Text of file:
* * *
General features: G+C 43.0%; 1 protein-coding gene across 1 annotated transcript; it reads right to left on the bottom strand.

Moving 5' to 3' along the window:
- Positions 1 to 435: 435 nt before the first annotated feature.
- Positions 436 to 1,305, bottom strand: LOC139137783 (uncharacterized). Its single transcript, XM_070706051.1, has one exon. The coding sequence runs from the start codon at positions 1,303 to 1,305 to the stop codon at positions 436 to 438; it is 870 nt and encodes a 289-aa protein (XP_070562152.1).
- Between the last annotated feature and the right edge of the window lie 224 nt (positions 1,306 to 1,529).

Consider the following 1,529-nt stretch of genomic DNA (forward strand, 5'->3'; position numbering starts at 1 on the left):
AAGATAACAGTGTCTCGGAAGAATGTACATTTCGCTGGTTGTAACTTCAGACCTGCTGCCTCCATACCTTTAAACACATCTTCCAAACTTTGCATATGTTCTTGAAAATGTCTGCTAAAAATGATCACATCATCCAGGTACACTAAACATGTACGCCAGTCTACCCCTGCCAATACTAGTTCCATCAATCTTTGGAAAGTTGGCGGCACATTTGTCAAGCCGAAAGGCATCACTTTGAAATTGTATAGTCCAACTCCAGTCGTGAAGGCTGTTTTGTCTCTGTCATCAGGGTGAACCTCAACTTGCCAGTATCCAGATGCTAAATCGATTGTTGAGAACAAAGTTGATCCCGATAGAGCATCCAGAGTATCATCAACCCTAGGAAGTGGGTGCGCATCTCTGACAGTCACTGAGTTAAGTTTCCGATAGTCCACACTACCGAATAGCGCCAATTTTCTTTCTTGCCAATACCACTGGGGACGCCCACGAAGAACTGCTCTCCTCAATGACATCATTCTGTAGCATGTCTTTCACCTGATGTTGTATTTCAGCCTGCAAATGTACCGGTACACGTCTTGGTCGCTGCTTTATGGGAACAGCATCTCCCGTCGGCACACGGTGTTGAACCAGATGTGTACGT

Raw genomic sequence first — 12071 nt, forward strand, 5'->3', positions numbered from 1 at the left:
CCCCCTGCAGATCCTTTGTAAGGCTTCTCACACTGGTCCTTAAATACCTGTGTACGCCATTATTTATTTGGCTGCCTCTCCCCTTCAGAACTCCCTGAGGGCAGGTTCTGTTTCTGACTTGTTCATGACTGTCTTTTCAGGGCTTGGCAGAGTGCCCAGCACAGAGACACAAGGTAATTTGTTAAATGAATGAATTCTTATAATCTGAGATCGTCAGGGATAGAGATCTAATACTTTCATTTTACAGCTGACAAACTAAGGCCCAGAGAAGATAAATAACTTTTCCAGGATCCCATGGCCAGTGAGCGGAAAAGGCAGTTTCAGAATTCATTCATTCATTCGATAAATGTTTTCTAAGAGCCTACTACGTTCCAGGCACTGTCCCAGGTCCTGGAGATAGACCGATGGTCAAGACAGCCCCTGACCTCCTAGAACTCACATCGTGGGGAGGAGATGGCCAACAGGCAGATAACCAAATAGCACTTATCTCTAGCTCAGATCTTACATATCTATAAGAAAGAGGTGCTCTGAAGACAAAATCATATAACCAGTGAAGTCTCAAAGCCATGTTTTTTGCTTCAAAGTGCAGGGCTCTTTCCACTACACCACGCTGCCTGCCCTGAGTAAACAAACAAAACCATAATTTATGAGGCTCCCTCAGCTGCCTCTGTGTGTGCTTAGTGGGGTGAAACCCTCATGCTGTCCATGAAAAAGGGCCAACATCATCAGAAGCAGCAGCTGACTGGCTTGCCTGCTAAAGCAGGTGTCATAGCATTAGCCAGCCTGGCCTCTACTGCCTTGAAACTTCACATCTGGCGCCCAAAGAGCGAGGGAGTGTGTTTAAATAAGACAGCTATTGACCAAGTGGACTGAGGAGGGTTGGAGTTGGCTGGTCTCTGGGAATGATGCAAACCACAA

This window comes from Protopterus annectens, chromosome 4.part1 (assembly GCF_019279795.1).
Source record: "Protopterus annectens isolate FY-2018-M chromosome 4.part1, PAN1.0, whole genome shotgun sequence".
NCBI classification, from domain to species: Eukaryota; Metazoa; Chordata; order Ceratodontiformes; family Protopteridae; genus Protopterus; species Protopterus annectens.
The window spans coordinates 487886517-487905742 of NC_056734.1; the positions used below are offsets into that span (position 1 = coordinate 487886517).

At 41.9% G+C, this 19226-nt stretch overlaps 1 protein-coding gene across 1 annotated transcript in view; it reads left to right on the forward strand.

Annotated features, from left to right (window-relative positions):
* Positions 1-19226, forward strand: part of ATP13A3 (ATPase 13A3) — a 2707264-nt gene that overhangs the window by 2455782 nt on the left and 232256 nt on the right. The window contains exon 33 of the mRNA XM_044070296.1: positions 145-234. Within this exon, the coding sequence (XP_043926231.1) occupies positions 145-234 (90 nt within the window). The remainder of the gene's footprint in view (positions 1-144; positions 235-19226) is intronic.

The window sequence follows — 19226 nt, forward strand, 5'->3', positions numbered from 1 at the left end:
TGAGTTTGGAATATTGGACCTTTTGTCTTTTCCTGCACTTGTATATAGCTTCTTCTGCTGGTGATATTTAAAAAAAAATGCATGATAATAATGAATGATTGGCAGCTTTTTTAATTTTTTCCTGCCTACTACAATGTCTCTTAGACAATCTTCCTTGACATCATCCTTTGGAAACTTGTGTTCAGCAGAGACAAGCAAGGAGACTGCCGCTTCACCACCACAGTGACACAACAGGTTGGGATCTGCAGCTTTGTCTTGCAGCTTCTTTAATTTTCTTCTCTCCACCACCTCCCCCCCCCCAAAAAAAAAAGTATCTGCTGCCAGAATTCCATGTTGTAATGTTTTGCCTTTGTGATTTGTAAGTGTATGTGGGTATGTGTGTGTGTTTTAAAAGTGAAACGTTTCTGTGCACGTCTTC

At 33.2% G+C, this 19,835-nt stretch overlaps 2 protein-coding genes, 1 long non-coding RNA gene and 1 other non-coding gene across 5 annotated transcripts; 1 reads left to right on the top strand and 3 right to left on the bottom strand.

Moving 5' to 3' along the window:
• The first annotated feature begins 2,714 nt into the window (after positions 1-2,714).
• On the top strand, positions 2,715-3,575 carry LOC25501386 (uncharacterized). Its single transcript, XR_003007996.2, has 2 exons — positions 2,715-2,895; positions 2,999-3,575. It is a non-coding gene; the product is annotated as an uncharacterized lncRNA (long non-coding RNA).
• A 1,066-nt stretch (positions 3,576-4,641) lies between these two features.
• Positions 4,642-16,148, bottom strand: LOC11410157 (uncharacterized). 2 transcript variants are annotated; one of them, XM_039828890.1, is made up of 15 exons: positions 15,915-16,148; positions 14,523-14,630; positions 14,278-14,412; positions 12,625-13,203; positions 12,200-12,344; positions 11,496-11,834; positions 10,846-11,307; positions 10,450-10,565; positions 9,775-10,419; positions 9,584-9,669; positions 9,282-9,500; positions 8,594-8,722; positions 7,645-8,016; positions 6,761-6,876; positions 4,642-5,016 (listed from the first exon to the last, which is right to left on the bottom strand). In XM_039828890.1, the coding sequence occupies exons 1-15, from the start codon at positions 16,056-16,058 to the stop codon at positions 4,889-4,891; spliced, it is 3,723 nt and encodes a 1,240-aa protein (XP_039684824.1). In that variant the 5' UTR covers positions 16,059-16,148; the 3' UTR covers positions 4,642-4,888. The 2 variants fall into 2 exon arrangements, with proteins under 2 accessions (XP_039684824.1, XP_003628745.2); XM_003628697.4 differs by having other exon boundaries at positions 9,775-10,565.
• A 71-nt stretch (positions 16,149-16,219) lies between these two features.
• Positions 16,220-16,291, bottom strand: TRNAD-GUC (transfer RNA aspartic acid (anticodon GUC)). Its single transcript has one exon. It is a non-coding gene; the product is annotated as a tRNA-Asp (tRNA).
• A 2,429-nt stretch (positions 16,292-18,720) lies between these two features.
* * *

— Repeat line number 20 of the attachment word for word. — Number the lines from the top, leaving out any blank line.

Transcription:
Moving 5' to 3' along the window: